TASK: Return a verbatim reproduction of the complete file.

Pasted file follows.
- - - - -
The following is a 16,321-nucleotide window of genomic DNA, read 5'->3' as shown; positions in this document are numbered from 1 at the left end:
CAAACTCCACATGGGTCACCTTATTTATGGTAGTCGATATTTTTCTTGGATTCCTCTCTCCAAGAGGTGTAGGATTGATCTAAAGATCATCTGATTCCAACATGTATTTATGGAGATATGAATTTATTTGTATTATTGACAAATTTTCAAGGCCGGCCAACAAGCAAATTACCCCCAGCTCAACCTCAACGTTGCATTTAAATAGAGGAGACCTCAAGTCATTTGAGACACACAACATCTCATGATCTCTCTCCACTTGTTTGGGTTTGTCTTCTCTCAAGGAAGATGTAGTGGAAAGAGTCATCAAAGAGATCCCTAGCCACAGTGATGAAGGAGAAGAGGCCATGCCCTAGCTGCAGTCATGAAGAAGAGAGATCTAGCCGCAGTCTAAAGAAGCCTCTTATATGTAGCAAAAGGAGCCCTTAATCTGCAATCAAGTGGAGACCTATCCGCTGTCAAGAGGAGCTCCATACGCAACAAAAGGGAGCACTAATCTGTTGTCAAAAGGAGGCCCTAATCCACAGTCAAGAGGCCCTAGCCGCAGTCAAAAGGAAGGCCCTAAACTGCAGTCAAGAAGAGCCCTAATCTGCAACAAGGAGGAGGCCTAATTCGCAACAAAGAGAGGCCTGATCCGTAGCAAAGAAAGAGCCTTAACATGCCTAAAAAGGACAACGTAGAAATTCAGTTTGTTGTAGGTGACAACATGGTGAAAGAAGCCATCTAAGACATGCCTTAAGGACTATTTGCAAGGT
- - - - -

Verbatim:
The following is a 16,321-nucleotide window of genomic DNA, read 5'->3' as shown; positions in this document are numbered from 1 at the left end:
CAAACTCCACATGGGTCACCTTATTTATGGTAGTCGATATTTTTCTTGGATTCCTCTCTCCAAGAGGTGTAGGATTGATCTAAAGATCATCTGATTCCAACATGTATTTATGGAGATATGAATTTATTTGTATTATTGACAAATTTTCAAGGCCGGCCAACAAGCAAATTACCCCCAGCTCAACCTCAACGTTGCATTTAAATAGAGGAGACCTCAAGTCATTTGAGACACACAACATCTCATGATCTCTCTCCACTTGTTTGGGTTTGTCTTCTCTCAAGGAAGATGTAGTGGAAAGAGTCATCAAAGAGATCCCTAGCCACAGTGATGAAGGAGAAGAGGCCATGCCCTAGCTGCAGTCATGAAGAAGAGAGATCTAGCCGCAGTCTAAAGAAGCCTCTTATATGTAGCAAAAGGAGCCCTTAATCTGCAATCAAGTGGAGACCTATCCGCTGTCAAGAGGAGCTCCATACGCAACAAAAGGGAGCACTAATCTGTTGTCAAAAGGAGGCCCTAATCCACAGTCAAGAGGCCCTAGCCGCAGTCAAAAGGAAGGCCCTAAACTGCAGTCAAGAAGAGCCCTAATCTGCAACAAGGAGGAGGCCTAATTCGCAACAAAGAGAGGCCTGATCCGTAGCAAAGAAAGAGCCTTAACATGCCTAAAAAGGACAACGTAGAAATTCAGTTTGTTGTAGGTGACAACATGGTGAAAGAAGCCATCTAAGACATGCCTTAAGGACTATTTGCAAGGT